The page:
Despite government efforts to reduce lead contamination in the environment, 3 million to 4 million American children still are exposed to dangerous levels of the highly toxic metal, a new report shows.
In addition, an estimated 400,000 fetuses each year are threatened by lead poisoning of their mothers, said the report presented to Congress Monday by the Agency for Toxic Substances and Disease Registry.The agency, an arm of the Health and Human Services Department, noted lead contamination has been substantially reduced in recent decades by government regulations reducing the use of lead in gasoline and curtailing lead emissions from smelters and other industrial sources.
But it said, "Exposure to lead continues to be a serious potential public health problem - particularly for the young child and fetus."
The agency also said the problem may be more difficult to address than previously believed because medical researchers are finding that lead can have harmful effects at lower exposure levels than past studies indicated.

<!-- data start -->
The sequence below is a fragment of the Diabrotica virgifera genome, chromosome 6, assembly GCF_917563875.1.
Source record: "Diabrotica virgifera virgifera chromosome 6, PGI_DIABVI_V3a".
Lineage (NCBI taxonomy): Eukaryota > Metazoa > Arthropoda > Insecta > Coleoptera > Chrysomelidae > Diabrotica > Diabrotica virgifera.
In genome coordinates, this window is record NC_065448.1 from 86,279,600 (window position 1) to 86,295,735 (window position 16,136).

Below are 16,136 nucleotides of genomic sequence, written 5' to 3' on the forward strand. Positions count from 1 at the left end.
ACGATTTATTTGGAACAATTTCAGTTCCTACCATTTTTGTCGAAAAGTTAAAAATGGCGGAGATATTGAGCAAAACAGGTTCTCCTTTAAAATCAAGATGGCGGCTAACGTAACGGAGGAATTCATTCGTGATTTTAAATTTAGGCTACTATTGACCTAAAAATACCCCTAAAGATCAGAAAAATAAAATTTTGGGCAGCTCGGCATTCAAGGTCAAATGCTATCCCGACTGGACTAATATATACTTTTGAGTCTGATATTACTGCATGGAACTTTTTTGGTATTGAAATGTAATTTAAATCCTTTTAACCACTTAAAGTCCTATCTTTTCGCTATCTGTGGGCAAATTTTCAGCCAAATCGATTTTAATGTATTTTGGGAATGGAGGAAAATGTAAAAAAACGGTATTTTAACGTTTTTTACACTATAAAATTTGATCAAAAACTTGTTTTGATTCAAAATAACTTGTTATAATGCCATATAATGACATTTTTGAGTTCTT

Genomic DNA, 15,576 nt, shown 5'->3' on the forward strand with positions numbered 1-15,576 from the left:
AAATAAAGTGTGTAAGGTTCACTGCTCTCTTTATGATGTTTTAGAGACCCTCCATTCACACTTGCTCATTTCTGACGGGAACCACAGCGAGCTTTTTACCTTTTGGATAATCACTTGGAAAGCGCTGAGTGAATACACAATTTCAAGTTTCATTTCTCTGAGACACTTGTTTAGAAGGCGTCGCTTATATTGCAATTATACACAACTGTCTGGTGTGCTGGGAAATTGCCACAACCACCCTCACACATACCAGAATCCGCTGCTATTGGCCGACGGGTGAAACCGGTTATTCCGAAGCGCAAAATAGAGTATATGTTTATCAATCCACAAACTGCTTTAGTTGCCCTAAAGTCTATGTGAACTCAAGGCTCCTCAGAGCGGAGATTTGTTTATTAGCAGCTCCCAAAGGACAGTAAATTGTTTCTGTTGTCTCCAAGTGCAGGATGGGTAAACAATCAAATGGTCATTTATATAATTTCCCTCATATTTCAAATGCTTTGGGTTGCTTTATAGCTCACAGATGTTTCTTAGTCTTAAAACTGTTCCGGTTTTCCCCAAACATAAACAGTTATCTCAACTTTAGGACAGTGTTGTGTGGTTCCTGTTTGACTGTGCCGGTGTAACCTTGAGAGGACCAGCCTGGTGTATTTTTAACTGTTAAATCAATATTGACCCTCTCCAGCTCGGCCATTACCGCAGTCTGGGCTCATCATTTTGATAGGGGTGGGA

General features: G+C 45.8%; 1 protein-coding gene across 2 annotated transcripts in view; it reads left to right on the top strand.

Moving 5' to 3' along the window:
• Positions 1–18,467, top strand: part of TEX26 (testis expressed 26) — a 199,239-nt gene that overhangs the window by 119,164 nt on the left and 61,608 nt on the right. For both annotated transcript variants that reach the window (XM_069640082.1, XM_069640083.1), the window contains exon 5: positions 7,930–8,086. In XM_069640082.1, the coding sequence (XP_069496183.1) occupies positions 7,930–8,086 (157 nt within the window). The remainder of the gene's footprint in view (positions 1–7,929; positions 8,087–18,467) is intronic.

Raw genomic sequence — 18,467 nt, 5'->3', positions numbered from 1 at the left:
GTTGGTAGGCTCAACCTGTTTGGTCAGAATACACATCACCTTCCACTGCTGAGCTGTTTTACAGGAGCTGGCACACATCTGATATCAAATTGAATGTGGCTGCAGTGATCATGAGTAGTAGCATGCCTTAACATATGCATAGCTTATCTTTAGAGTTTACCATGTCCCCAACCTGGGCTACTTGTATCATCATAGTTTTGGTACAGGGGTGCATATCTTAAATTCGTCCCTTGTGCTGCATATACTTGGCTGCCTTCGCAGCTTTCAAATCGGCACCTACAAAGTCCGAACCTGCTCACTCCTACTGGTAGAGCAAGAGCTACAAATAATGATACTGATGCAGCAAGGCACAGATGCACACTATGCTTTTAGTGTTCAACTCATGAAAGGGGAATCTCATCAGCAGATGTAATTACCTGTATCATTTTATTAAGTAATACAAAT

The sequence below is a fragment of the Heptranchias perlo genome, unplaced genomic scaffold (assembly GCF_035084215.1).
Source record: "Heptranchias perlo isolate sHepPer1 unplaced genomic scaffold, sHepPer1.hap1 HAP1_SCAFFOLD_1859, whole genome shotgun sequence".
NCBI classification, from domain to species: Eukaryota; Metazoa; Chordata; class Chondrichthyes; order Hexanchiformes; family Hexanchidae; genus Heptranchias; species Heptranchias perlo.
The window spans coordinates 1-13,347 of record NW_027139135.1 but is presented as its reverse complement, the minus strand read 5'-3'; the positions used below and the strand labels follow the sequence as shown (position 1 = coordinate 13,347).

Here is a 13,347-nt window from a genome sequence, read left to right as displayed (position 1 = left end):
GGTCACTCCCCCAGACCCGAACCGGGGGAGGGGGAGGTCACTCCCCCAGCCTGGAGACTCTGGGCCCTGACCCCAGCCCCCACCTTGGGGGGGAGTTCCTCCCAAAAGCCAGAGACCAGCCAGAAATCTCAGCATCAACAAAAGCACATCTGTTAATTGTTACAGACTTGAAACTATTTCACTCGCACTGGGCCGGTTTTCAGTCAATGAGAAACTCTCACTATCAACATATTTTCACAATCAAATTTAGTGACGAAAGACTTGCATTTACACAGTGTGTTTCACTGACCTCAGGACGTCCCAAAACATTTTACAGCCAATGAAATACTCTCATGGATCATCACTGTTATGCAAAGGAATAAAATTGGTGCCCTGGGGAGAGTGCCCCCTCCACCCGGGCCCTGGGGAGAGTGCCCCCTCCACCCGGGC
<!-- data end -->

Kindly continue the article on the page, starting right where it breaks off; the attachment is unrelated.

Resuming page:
"Thus, despite some progress in reducing the average level of lead exposure in this country, it is increasingly apparent that the scope of the childhood lead poisoning problem has been, and continues to be, much greater than was previously realized," the report said.
A highly toxic metal, lead is particularly damaging to the developing brain and central nervous system, causing delayed mental development, reduced IQ scores and impaired hearing. Such damage is persistent and may be irreversible.
Depending on the amount of lead absorbed in the bloodstream, the kidney can also be damaged and production of heme in red blood cells can be diminished. Severe exposure can lead to coma, convulsions and even death.
The agency said the incidence of elevated blood levels was highest among inner-city, underprivileged children, but it added, "No economic or racial subgrouping is exempt from the risk of having blood lead levels sufficiently high to cause adverse health effects.
"Indeed, sizable numbers of children from families with incomes above the poverty level have been reported with blood lead levels above (those considered dangerous)."